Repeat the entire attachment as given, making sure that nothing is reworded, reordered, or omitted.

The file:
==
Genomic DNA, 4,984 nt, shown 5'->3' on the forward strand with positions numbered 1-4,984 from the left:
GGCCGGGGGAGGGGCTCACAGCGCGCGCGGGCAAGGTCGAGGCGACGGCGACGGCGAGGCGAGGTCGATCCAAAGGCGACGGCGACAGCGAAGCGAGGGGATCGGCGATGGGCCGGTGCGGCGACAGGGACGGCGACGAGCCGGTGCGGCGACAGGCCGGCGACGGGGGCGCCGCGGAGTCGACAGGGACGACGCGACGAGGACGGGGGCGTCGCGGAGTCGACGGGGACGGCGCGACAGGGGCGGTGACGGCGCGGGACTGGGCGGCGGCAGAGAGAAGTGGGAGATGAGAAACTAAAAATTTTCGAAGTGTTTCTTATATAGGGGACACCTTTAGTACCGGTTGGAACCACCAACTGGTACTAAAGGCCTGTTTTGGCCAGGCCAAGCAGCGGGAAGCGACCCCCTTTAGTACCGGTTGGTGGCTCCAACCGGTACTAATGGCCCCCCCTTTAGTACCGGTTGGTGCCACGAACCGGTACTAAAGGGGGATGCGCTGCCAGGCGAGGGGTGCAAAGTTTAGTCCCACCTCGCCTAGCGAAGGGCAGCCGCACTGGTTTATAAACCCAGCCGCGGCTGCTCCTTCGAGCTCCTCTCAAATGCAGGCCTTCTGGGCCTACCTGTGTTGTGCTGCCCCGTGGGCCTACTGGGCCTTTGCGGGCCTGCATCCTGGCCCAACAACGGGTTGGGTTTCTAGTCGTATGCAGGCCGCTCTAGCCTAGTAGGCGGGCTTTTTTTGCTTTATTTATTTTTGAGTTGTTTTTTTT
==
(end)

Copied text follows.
Genomic DNA, 4,984 nt, shown 5'->3' on the forward strand with positions numbered 1-4,984 from the left:
GGCCGGGGGAGGGGCTCACAGCGCGCGCGGGCAAGGTCGAGGCGACGGCGACGGCGAGGCGAGGTCGATCCAAAGGCGACGGCGACAGCGAAGCGAGGGGATCGGCGATGGGCCGGTGCGGCGACAGGGACGGCGACGAGCCGGTGCGGCGACAGGCCGGCGACGGGGGCGCCGCGGAGTCGACAGGGACGACGCGACGAGGACGGGGGCGTCGCGGAGTCGACGGGGACGGCGCGACAGGGGCGGTGACGGCGCGGGACTGGGCGGCGGCAGAGAGAAGTGGGAGATGAGAAACTAAAAATTTTCGAAGTGTTTCTTATATAGGGGACACCTTTAGTACCGGTTGGAACCACCAACTGGTACTAAAGGCCTGTTTTGGCCAGGCCAAGCAGCGGGAAGCGACCCCCTTTAGTACCGGTTGGTGGCTCCAACCGGTACTAATGGCCCCCCCTTTAGTACCGGTTGGTGCCACGAACCGGTACTAAAGGGGGATGCGCTGCCAGGCGAGGGGTGCAAAGTTTAGTCCCACCTCGCCTAGCGAAGGGCAGCCGCACTGGTTTATAAACCCAGCCGCGGCTGCTCCTTCGAGCTCCTCTCAAATGCAGGCCTTCTGGGCCTACCTGTGTTGTGCTGCCCCGTGGGCCTACTGGGCCTTTGCGGGCCTGCATCCTGGCCCAACAACGGGTTGGGTTTCTAGTCGTATGCAGGCCGCTCTAGCCTAGTAGGCGGGCTTTTTTTGCTTTATTTATTTTTGAGTTGTTTTTTTT